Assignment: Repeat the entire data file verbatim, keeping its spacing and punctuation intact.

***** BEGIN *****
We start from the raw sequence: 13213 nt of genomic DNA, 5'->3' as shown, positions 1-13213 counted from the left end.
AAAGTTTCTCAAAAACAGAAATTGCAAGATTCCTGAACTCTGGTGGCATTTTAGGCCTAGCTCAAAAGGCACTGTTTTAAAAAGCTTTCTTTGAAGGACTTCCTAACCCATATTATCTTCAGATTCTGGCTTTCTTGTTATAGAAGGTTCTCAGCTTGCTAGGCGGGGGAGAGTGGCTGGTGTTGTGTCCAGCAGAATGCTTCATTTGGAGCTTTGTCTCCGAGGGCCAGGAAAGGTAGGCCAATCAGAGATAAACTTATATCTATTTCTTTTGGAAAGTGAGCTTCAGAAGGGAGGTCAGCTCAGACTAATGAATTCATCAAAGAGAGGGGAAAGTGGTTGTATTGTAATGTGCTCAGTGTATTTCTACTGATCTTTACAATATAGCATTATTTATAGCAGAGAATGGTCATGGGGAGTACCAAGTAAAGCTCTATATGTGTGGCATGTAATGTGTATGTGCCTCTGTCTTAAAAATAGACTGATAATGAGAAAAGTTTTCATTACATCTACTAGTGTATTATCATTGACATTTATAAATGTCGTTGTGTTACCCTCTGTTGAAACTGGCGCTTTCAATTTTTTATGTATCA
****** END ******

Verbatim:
We start from the raw sequence: 13213 nt of genomic DNA, 5'->3' as shown, positions 1-13213 counted from the left end.
AAAGTTTCTCAAAAACAGAAATTGCAAGATTCCTGAACTCTGGTGGCATTTTAGGCCTAGCTCAAAAGGCACTGTTTTAAAAAGCTTTCTTTGAAGGACTTCCTAACCCATATTATCTTCAGATTCTGGCTTTCTTGTTATAGAAGGTTCTCAGCTTGCTAGGCGGGGGAGAGTGGCTGGTGTTGTGTCCAGCAGAATGCTTCATTTGGAGCTTTGTCTCCGAGGGCCAGGAAAGGTAGGCCAATCAGAGATAAACTTATATCTATTTCTTTTGGAAAGTGAGCTTCAGAAGGGAGGTCAGCTCAGACTAATGAATTCATCAAAGAGAGGGGAAAGTGGTTGTATTGTAATGTGCTCAGTGTATTTCTACTGATCTTTACAATATAGCATTATTTATAGCAGAGAATGGTCATGGGGAGTACCAAGTAAAGCTCTATATGTGTGGCATGTAATGTGTATGTGCCTCTGTCTTAAAAATAGACTGATAATGAGAAAAGTTTTCATTACATCTACTAGTGTATTATCATTGACATTTATAAATGTCGTTGTGTTACCCTCTGTTGAAACTGGCGCTTTCAATTTTTTATGTATCA